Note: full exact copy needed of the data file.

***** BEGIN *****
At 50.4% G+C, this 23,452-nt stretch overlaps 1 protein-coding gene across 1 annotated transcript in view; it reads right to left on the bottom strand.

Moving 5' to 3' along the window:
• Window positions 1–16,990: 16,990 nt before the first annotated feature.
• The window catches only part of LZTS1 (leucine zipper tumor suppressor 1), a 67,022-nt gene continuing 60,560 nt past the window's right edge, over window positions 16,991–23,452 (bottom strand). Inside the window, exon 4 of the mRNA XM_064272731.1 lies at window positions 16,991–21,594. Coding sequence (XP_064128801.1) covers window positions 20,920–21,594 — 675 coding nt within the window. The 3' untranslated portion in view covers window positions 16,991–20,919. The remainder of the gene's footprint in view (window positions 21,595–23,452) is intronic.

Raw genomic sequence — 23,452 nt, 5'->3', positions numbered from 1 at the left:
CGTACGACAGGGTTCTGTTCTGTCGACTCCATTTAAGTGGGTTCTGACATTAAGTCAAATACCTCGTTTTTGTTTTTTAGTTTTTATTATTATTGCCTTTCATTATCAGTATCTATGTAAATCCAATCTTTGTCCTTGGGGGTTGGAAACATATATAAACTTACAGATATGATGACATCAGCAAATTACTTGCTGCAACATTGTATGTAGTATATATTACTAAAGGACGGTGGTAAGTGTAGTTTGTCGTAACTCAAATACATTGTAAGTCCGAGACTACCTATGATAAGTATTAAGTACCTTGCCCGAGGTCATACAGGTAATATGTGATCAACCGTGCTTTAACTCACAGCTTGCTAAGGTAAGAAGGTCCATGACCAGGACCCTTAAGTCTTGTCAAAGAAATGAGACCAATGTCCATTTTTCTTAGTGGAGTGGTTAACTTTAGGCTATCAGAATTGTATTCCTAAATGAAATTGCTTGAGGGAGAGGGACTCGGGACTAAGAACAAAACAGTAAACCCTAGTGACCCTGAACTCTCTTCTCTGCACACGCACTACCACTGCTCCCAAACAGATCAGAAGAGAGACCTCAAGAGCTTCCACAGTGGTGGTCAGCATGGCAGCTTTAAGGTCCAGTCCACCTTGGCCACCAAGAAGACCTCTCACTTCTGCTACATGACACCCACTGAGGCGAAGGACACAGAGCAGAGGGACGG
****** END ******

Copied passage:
At 50.4% G+C, this 23,452-nt stretch overlaps 1 protein-coding gene across 1 annotated transcript in view; it reads right to left on the bottom strand.

Moving 5' to 3' along the window:
• Window positions 1–16,990: 16,990 nt before the first annotated feature.
• The window catches only part of LZTS1 (leucine zipper tumor suppressor 1), a 67,022-nt gene continuing 60,560 nt past the window's right edge, over window positions 16,991–23,452 (bottom strand). Inside the window, exon 4 of the mRNA XM_064272731.1 lies at window positions 16,991–21,594. Coding sequence (XP_064128801.1) covers window positions 20,920–21,594 — 675 coding nt within the window. The 3' untranslated portion in view covers window positions 16,991–20,919. The remainder of the gene's footprint in view (window positions 21,595–23,452) is intronic.

Raw genomic sequence — 23,452 nt, 5'->3', positions numbered from 1 at the left:
CGTACGACAGGGTTCTGTTCTGTCGACTCCATTTAAGTGGGTTCTGACATTAAGTCAAATACCTCGTTTTTGTTTTTTAGTTTTTATTATTATTGCCTTTCATTATCAGTATCTATGTAAATCCAATCTTTGTCCTTGGGGGTTGGAAACATATATAAACTTACAGATATGATGACATCAGCAAATTACTTGCTGCAACATTGTATGTAGTATATATTACTAAAGGACGGTGGTAAGTGTAGTTTGTCGTAACTCAAATACATTGTAAGTCCGAGACTACCTATGATAAGTATTAAGTACCTTGCCCGAGGTCATACAGGTAATATGTGATCAACCGTGCTTTAACTCACAGCTTGCTAAGGTAAGAAGGTCCATGACCAGGACCCTTAAGTCTTGTCAAAGAAATGAGACCAATGTCCATTTTTCTTAGTGGAGTGGTTAACTTTAGGCTATCAGAATTGTATTCCTAAATGAAATTGCTTGAGGGAGAGGGACTCGGGACTAAGAACAAAACAGTAAACCCTAGTGACCCTGAACTCTCTTCTCTGCACACGCACTACCACTGCTCCCAAACAGATCAGAAGAGAGACCTCAAGAGCTTCCACAGTGGTGGTCAGCATGGCAGCTTTAAGGTCCAGTCCACCTTGGCCACCAAGAAGACCTCTCACTTCTGCTACATGACACCCACTGAGGCGAAGGACACAGAGCAGAGGGACGG